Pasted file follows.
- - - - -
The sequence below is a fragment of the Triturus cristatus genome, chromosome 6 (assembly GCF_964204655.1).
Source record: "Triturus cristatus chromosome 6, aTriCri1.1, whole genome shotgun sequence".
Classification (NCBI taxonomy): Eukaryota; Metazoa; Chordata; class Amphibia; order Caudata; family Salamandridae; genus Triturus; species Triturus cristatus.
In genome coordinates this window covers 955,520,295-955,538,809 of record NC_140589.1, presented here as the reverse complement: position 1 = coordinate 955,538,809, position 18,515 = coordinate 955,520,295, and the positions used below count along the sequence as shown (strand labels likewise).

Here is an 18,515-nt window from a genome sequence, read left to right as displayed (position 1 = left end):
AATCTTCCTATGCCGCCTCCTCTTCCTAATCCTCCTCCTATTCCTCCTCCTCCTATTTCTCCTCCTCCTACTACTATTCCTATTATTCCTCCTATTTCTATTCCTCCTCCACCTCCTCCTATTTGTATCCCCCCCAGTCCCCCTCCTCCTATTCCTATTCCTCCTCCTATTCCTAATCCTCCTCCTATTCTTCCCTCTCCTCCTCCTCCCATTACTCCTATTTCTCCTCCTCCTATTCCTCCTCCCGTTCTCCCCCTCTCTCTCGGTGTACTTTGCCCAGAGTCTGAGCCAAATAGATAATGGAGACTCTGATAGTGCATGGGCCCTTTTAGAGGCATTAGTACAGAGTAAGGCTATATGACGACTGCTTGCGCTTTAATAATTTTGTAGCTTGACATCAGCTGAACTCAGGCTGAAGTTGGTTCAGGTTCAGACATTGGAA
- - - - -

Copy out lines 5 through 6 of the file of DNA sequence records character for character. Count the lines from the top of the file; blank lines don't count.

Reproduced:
Here is an 18,515-nt window from a genome sequence, read left to right as displayed (position 1 = left end):
AATCTTCCTATGCCGCCTCCTCTTCCTAATCCTCCTCCTATTCCTCCTCCTCCTATTTCTCCTCCTCCTACTACTATTCCTATTATTCCTCCTATTTCTATTCCTCCTCCACCTCCTCCTATTTGTATCCCCCCCAGTCCCCCTCCTCCTATTCCTATTCCTCCTCCTATTCCTAATCCTCCTCCTATTCTTCCCTCTCCTCCTCCTCCCATTACTCCTATTTCTCCTCCTCCTATTCCTCCTCCCGTTCTCCCCCTCTCTCTCGGTGTACTTTGCCCAGAGTCTGAGCCAAATAGATAATGGAGACTCTGATAGTGCATGGGCCCTTTTAGAGGCATTAGTACAGAGTAAGGCTATATGACGACTGCTTGCGCTTTAATAATTTTGTAGCTTGACATCAGCTGAACTCAGGCTGAAGTTGGTTCAGGTTCAGACATTGGAA